Building a Type Set of Early Date Large Cents (1793–1814)
This article appeared in print in the October-November-December 2019 issue of The CPG Coin & Currency Market Review. Click here for more information on this publica
CDN Publishing · Sep 13, 2019
This article appeared in print in the October-November-December 2019 issue of The CPG Coin & Currency Market Review. Click here for more information on this publication.
By Greg Reynolds, Contributor
U.S. large cents were minted from 1793 to 1857. By tradition, those dating from 1793 to 1814 are categorized as Early Dates. Middle Dates were minted from 1816 to 1839. ‘Late Dates’ are large cents that were struck from some time during 1839 until 1857. A type set of Early Dates requires five coins: 1) Chain (1793 only); 2) Wreath (1793 only); 3) Liberty Cap (1793-96); 4) Draped Bust (1796-1807); and 5) Classic Head (1808-14).
It is true that 1793 Liberty Cap cents have beaded borders and 1794 to ’96 Liberty Cap cents have dentils, not beads. Dentils are raised elements, sort of shaped like teeth, that point in from the edge or rim of each side of a coin. While beads are more ornamental, dentils are thought of as being more practical. Beads or dentils, however, are not prime focal points. They are minor elements. Most references classify all Liberty Cap Cents, dating from 1793 to 1796, as being of the same design type.
The fact that a 1793 Liberty Cap cent and a 1794 to ’96 Liberty Cap Cent are both required for each Professional Coin Grading Service (PCGS) registry set that features or includes a type set of large cents has contributed to a tremendous increase in relative prices for 1793 Liberty Cap cents over the past seventeen years. In the registry of the Numismatic Guaranty Corporation (NGC), however, the general type set and the specific large cent type set each require only one Liberty Cap cent (1793-96).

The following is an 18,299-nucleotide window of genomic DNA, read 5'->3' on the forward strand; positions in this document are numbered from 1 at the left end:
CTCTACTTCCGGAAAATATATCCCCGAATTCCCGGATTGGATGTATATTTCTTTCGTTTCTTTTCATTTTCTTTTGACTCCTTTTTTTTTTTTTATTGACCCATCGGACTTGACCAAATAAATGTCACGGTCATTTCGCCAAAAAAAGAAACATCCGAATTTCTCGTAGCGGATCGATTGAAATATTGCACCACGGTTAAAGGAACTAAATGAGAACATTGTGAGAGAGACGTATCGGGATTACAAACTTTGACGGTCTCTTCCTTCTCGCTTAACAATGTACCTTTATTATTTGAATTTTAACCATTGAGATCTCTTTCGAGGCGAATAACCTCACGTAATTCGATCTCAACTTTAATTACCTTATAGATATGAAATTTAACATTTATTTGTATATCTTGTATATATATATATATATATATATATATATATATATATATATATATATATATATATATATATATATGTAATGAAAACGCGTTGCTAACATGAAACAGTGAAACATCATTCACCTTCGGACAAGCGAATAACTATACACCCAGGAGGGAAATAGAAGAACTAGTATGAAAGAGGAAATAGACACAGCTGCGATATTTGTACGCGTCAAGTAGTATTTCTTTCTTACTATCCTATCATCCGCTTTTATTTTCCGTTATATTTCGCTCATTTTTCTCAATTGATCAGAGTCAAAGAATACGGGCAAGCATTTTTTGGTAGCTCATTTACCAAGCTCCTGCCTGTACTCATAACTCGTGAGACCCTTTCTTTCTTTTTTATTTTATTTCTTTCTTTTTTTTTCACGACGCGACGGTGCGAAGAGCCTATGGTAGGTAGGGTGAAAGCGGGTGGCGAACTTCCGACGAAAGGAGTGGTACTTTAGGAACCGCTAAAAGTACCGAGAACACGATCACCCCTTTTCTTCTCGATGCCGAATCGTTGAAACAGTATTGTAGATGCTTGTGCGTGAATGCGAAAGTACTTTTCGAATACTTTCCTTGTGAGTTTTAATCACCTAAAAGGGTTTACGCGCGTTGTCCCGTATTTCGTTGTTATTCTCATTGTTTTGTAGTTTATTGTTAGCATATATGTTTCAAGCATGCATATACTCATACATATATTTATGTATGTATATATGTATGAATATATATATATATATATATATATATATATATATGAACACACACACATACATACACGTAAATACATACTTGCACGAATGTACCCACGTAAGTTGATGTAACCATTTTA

Before the founding of PCGS, it was generally understood that there was just one design type of Liberty Cap cents, which date from 1793 to 1796. A 1794 ‘Head of 1794’ cent is an easy choice for a type set. CPG® retail value estimates for 1794 ‘Head of 1794’ cents are worth considering: AG3 $292, G4 $455, G6 $520, VG8 $650, F12 $1150, VF20 $2090, XF40 $4830, XF45 $6250, AU50 $10,600, AU58 $16,300, MS60 $18,200.
Regarding ‘mint state’ early copper, it is often safer to buy coins that are NGC or PCGS certified as ‘brown’ (BN) rather than those that are designated as ‘red & brown’ (RB) or full ‘red’ (RD). Indeed, collectors should consult an expert before spending more than $25,000 on an early large cent. The nuances are complicated, and coins with the same certification from the same service, even if struck from the same pair of dies, may be very different in terms of quality and value. The CPG® value of $24,200 for a NGC or PCGS certified MS-62BN 1794 ‘Head of 1794’ is likely to be a sensible reference point for a purchase, provided that the coin acquired is not characterized by significant friction or much corrosion.
Before Liberty Cap cents were made, there were two distinct design types that were each struck only in 1793, Chain cents and Wreath cents. Chain cents are the first U.S. coins, as 1792 half dismes are patterns.